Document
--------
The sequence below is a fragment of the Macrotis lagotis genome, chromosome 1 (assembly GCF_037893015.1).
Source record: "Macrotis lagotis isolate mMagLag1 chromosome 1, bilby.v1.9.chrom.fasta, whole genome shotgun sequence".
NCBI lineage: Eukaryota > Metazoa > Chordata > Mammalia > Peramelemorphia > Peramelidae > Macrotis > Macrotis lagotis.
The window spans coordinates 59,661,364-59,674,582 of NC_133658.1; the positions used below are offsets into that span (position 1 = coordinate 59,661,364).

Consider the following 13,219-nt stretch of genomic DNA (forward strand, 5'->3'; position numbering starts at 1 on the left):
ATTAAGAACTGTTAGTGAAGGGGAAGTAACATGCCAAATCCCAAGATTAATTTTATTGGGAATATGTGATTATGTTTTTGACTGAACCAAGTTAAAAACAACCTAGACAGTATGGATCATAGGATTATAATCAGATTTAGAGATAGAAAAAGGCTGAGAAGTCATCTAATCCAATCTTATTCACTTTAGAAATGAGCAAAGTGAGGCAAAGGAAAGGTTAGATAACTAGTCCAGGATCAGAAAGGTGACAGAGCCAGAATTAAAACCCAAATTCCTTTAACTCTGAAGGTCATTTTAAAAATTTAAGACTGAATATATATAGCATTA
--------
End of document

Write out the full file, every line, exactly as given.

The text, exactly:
The sequence below is a fragment of the Macrotis lagotis genome, chromosome 1 (assembly GCF_037893015.1).
Source record: "Macrotis lagotis isolate mMagLag1 chromosome 1, bilby.v1.9.chrom.fasta, whole genome shotgun sequence".
NCBI lineage: Eukaryota > Metazoa > Chordata > Mammalia > Peramelemorphia > Peramelidae > Macrotis > Macrotis lagotis.
The window spans coordinates 59,661,364-59,674,582 of NC_133658.1; the positions used below are offsets into that span (position 1 = coordinate 59,661,364).

Consider the following 13,219-nt stretch of genomic DNA (forward strand, 5'->3'; position numbering starts at 1 on the left):
ATTAAGAACTGTTAGTGAAGGGGAAGTAACATGCCAAATCCCAAGATTAATTTTATTGGGAATATGTGATTATGTTTTTGACTGAACCAAGTTAAAAACAACCTAGACAGTATGGATCATAGGATTATAATCAGATTTAGAGATAGAAAAAGGCTGAGAAGTCATCTAATCCAATCTTATTCACTTTAGAAATGAGCAAAGTGAGGCAAAGGAAAGGTTAGATAACTAGTCCAGGATCAGAAAGGTGACAGAGCCAGAATTAAAACCCAAATTCCTTTAACTCTGAAGGTCATTTTAAAAATTTAAGACTGAATATATATAGCATTA